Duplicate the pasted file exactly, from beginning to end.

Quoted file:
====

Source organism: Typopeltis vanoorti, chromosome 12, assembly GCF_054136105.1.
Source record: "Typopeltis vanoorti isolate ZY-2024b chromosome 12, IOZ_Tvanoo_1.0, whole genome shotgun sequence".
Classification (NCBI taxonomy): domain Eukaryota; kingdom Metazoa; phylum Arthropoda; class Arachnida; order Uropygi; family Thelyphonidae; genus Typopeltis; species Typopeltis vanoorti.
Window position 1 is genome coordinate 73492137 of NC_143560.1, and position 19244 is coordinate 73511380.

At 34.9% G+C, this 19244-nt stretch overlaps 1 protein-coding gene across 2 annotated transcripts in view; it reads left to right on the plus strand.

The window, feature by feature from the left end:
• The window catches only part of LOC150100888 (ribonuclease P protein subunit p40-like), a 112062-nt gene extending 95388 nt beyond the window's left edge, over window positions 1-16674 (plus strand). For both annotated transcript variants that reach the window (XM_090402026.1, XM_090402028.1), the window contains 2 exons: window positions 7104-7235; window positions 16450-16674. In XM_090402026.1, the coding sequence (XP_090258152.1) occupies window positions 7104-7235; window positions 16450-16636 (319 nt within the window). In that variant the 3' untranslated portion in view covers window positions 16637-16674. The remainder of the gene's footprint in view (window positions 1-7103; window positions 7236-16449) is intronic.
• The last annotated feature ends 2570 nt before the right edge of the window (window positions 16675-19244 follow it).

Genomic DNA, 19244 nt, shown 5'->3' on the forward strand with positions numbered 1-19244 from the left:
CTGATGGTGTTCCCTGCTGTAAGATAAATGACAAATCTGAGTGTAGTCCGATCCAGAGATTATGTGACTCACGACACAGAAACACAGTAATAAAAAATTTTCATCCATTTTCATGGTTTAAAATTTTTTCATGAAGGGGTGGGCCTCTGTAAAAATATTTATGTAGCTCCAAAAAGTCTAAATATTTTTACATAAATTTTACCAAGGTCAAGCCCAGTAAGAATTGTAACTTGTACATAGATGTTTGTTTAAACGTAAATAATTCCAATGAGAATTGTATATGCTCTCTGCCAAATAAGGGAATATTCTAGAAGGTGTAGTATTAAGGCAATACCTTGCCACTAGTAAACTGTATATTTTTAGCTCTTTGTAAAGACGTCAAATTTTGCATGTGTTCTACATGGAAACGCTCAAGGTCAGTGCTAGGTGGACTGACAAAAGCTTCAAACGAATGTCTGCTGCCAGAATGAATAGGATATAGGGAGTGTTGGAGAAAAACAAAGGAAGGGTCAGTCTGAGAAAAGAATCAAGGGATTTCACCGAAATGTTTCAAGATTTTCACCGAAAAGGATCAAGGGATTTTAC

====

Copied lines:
Source organism: Typopeltis vanoorti, chromosome 12, assembly GCF_054136105.1.
Source record: "Typopeltis vanoorti isolate ZY-2024b chromosome 12, IOZ_Tvanoo_1.0, whole genome shotgun sequence".
Classification (NCBI taxonomy): domain Eukaryota; kingdom Metazoa; phylum Arthropoda; class Arachnida; order Uropygi; family Thelyphonidae; genus Typopeltis; species Typopeltis vanoorti.
Window position 1 is genome coordinate 73492137 of NC_143560.1, and position 19244 is coordinate 73511380.

At 34.9% G+C, this 19244-nt stretch overlaps 1 protein-coding gene across 2 annotated transcripts in view; it reads left to right on the plus strand.

The window, feature by feature from the left end:
• The window catches only part of LOC150100888 (ribonuclease P protein subunit p40-like), a 112062-nt gene extending 95388 nt beyond the window's left edge, over window positions 1-16674 (plus strand). For both annotated transcript variants that reach the window (XM_090402026.1, XM_090402028.1), the window contains 2 exons: window positions 7104-7235; window positions 16450-16674. In XM_090402026.1, the coding sequence (XP_090258152.1) occupies window positions 7104-7235; window positions 16450-16636 (319 nt within the window). In that variant the 3' untranslated portion in view covers window positions 16637-16674. The remainder of the gene's footprint in view (window positions 1-7103; window positions 7236-16449) is intronic.
• The last annotated feature ends 2570 nt before the right edge of the window (window positions 16675-19244 follow it).

Genomic DNA, 19244 nt, shown 5'->3' on the forward strand with positions numbered 1-19244 from the left:
CTGATGGTGTTCCCTGCTGTAAGATAAATGACAAATCTGAGTGTAGTCCGATCCAGAGATTATGTGACTCACGACACAGAAACACAGTAATAAAAAATTTTCATCCATTTTCATGGTTTAAAATTTTTTCATGAAGGGGTGGGCCTCTGTAAAAATATTTATGTAGCTCCAAAAAGTCTAAATATTTTTACATAAATTTTACCAAGGTCAAGCCCAGTAAGAATTGTAACTTGTACATAGATGTTTGTTTAAACGTAAATAATTCCAATGAGAATTGTATATGCTCTCTGCCAAATAAGGGAATATTCTAGAAGGTGTAGTATTAAGGCAATACCTTGCCACTAGTAAACTGTATATTTTTAGCTCTTTGTAAAGACGTCAAATTTTGCATGTGTTCTACATGGAAACGCTCAAGGTCAGTGCTAGGTGGACTGACAAAAGCTTCAAACGAATGTCTGCTGCCAGAATGAATAGGATATAGGGAGTGTTGGAGAAAAACAAAGGAAGGGTCAGTCTGAGAAAAGAATCAAGGGATTTCACCGAAATGTTTCAAGATTTTCACCGAAAAGGATCAAGGGATTTTAC